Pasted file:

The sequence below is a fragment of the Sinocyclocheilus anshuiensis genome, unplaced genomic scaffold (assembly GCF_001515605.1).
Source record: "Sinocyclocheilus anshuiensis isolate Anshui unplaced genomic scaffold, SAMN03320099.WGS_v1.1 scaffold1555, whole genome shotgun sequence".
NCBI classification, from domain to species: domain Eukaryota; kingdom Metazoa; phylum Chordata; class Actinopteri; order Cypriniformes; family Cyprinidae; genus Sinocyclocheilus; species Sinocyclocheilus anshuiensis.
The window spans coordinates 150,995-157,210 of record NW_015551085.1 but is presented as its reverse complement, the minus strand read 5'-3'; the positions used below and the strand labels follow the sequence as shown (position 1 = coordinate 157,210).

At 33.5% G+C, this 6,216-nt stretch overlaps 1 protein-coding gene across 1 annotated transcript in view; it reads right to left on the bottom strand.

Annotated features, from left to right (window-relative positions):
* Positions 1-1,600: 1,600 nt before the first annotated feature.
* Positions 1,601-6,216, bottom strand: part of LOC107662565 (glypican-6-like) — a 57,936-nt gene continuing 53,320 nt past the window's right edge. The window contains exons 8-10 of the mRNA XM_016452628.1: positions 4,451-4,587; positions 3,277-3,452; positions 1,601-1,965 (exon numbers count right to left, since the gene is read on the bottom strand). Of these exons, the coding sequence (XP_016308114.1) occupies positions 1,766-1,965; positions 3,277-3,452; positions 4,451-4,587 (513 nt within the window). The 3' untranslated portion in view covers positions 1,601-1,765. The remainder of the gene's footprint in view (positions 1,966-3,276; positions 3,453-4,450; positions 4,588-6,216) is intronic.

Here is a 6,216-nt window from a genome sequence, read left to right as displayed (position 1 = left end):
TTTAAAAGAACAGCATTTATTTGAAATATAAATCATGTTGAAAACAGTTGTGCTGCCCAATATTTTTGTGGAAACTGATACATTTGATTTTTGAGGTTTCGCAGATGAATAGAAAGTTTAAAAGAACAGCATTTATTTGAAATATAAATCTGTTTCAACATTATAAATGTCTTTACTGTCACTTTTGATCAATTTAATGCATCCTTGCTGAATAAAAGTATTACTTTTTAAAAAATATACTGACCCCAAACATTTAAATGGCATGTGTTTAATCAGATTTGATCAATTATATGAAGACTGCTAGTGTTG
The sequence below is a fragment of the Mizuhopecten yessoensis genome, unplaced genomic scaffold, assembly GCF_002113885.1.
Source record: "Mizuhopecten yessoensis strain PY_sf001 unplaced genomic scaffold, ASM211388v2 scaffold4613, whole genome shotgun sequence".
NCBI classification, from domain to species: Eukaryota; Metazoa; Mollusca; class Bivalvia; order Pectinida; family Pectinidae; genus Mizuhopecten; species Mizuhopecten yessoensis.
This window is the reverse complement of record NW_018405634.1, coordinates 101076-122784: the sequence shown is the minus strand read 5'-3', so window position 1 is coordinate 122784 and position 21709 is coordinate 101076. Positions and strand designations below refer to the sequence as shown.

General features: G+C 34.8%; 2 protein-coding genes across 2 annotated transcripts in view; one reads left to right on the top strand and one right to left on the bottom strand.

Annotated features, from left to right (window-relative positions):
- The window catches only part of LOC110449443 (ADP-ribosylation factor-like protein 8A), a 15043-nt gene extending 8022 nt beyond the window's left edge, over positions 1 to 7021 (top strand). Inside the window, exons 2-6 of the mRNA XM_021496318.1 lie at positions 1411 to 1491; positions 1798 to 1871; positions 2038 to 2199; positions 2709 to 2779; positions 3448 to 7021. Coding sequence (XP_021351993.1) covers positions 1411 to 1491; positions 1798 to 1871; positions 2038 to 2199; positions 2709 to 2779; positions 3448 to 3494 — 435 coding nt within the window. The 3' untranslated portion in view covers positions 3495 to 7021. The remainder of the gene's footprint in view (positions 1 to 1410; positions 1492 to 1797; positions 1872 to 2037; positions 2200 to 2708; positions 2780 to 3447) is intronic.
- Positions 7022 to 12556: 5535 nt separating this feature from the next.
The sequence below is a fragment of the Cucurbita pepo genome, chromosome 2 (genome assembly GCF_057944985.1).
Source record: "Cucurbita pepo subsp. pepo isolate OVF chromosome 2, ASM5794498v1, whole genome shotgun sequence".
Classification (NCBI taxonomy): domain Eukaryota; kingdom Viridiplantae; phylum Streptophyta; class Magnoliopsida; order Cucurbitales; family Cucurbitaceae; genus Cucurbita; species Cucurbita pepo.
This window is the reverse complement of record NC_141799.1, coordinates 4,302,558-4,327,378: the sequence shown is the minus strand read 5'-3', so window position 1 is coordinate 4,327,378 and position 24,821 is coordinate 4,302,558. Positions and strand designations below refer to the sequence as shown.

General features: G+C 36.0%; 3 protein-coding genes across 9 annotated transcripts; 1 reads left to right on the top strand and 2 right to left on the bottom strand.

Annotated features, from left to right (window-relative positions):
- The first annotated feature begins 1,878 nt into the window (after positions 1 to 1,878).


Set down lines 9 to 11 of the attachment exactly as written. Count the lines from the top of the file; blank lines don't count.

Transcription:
Here is a 6,216-nt window from a genome sequence, read left to right as displayed (position 1 = left end):
TTTAAAAGAACAGCATTTATTTGAAATATAAATCATGTTGAAAACAGTTGTGCTGCCCAATATTTTTGTGGAAACTGATACATTTGATTTTTGAGGTTTCGCAGATGAATAGAAAGTTTAAAAGAACAGCATTTATTTGAAATATAAATCTGTTTCAACATTATAAATGTCTTTACTGTCACTTTTGATCAATTTAATGCATCCTTGCTGAATAAAAGTATTACTTTTTAAAAAATATACTGACCCCAAACATTTAAATGGCATGTGTTTAATCAGATTTGATCAATTATATGAAGACTGCTAGTGTTG
The sequence below is a fragment of the Mizuhopecten yessoensis genome, unplaced genomic scaffold, assembly GCF_002113885.1.